Ralph Ziman, Beaded AK 47’s in Crate (7 Guns) 2 (2013), installation made of wire, beads, and wood (all photos by the author for Hyperallergic)

LONDON — Every two years, international arms companies, governments, and militaries converge on London for the world’s biggest arms fair, the Defence and Security Equipment International (DSEI). And every two years, protestors voice their opposition to the UK’s role in the global arms trade. This year, a group of artists and activists are staging the second edition of the Art the Arms Fair: a ten-day pop-up exhibition and program of events, including  art workshops, spoken word, and musical performances.

Jill Gibbon, “Welcome to Hell” (2019), Real DSEI sweet in wrapper, on mounting

The works, which are in a range of mediums from photography to installation, explore the themes of militarization, migration, and climate change. For the organizers of the exhibition, these are “intrinsically linked” to the sale of military equipment, such as small arms missiles, tanks, fighter jets, and surveillance systems, all of which are subsidized by the British government and taxpayers through the arms fair. Most pieces in the exhibition are for sale or will be auctioned on the final day of the exhibition.

One of the fair’s volunteers told Hyperallergic that the first edition of the Art the Arms Fair was held “in the shadow” of DSEI, which takes place on the London Docklands. Art the Arms Fair 2019, however, is being held across three venues in Peckham, a district that is centrally located and culturally vibrant, so as to attract a greater number of visitors.

Opie Opie, “Galmourising Violence” (2017), decorated flack jacket

The exhibition and events are meant to raise awareness about DSEI, which has long courted controversy. In 2017, eight protestors who blockaded the fair were acquitted after the judge saw evidence of illegal weapons on sale. That same year, the Mayor of London, Sadiq Khan, said that he was “opposed to London being used as a market place for the trade of weapons to those countries that contribute to human rights abuses,” but added that he did not have the power to ban the event.

Anish Kapoor, Untitled (2015), polymer gravure type etching on French BFK Rives natural 280 gsm paper

Anish Kapoor, whose abstract monochrome etching “Untitled” (2015) is represented in the show, issued a statement chastising the “multi-billion pound business” of the arms trade, saying: “The human, environmental and spiritual cost of this vile trade is a shameful legacy that we all carry. We must therefore stand up and oppose this trade and all who profit from the violence, sadness and destruction it brings.”

Jill Gibbon’s concertina sketchbooks

For the last decade, artist Jill Gibbon has attended fairs around the world in the guise of an arms trader, donning a skirt suit, kitten heels, and a string of pearls. In her concertina sketchbook series, she draws the fair’s other attendees in fold-out A6 notebooks, as they inspect weapons of mass destruction and guzzle champagne. In another work, she presents a boiled sweet which she was given as a freebie by the arms manufacturer, Bofors. The black sweet wrapper bears the chilling slogan: “Welcome to Hell.”

Michelle and Jacek Tylicki, “Art Wars” (2019)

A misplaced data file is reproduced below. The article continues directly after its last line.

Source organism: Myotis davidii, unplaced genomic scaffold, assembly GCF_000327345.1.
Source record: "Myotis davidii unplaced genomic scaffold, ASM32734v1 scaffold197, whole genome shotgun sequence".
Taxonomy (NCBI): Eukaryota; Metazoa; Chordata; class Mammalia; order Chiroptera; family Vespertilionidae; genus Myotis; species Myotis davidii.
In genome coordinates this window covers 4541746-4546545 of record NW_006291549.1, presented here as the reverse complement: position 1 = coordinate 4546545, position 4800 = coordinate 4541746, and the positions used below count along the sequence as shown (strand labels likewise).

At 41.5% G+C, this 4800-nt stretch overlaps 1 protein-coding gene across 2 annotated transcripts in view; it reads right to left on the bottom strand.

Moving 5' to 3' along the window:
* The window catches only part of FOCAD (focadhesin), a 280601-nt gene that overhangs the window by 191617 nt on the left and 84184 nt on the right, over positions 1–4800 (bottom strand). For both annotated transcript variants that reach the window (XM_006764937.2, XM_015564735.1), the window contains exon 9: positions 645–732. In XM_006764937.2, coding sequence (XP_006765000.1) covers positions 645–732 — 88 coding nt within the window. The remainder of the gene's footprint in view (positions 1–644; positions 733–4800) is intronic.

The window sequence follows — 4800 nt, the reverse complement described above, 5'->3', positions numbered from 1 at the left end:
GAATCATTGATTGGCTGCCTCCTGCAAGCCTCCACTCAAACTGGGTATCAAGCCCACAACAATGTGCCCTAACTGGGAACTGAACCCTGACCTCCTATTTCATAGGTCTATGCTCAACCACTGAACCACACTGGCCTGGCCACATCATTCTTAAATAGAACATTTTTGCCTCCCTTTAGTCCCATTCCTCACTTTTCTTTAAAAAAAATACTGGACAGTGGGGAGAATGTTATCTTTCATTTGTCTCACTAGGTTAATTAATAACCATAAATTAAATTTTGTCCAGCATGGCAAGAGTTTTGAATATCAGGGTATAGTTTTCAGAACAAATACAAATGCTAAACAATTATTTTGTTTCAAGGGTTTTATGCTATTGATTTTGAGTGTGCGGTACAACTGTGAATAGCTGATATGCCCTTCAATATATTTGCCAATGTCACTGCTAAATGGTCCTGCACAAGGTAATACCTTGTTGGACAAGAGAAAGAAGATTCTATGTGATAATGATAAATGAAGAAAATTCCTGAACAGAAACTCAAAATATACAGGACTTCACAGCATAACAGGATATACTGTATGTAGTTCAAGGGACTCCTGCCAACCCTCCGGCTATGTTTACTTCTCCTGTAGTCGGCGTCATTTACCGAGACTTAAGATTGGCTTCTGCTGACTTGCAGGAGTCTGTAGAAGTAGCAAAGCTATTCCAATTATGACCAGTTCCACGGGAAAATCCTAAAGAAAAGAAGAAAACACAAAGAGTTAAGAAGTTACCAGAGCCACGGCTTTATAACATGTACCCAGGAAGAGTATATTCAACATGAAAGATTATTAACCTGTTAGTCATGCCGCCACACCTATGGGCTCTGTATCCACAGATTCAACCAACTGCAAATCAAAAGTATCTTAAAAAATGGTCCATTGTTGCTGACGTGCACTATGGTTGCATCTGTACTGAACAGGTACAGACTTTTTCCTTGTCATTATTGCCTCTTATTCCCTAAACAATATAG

Michelle and Jacek Tylicki, “Art Wars” (2019)

Other works relate more broadly to global wars and conflicts, including the Iraq War, the Syrian and Yemini Civil Wars, and the Israeli–Palestinian conflict. During Michelle Tylicki’s performance piece “Art Wars” (2019), light bulbs filled with black paint are fired at a white canvas, as a recreation of her father Jacek Tylicki’s street performance in the 1980s in the East Village, Manhattan. The initial performance was in response to both gang violence during the New York crack epidemic and the Polish 1970 strikes against increases in the price of food and everyday objects, which left 42 people dead and thousands more were wounded. In this piece, violence becomes a creative rather than destructive force.

Guerrilla Girls, “Estrogen Bomb” (2003-2017), digital print

Many of the works in the exhibition have a strong satirical bent. A famous poster by the Guerilla Girls, “Estrogen Bomb” (2003–2017), and a photograph by Tristan Oliver, “Pink Tank” (2019), depict war as a specifically male enterprise. Two crates of colorfully beaded AK-47s by Ralph Ziman (2013) and a flak jacket studded with rhinestones by Opie Opie (2017) parodically aestheticize the tools of war and destruction. A stylized painting by the street artist Angry Dan (2019) bears the upbeat command “Dance Like There’s No Tomorrow,” while a group of missiles rains down on the blazing earth.

Angry Dan “Dance Like There’s No Tomorrow” (2019), oil on canvas

In addition to the main exhibition at Safehouses 1 & 2 (two abandoned houses-turned-exhibition spaces), there is a takeover of Peckham’s AMP Gallery by the artist Peter Kennard. It consists of a series of large-scale oil paintings that lean against the gallery walls like tombstones. Each depicts a mixture of military paraphernalia such as medals and helmets and the debris of war — bloodied bandages and torn flags. In the exhibition material, the artist declared: “I have been making anti-war art in London, where I was born, for 50 years. I’m pleased to show my work as part of the response against this obscene arms fair.”

Installation view of Peter Kennard’s work

Art the Arms Fair runs September 3-13 at Safehouses 1 & 2 (137 & 139 Copeland Rd), AMP Gallery (1 Acorn Parade), and AMP Studio (897a Old Kent Road). There will be an auction and closing party at AMP Studio on the final day. 

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Naomi Polonsky

Naomi Polonsky is a London-based curator, art critic, and translator. She studied at the University of Oxford and the Courtauld Institute of Art and has experience working at the Hermitage Museum and Tate...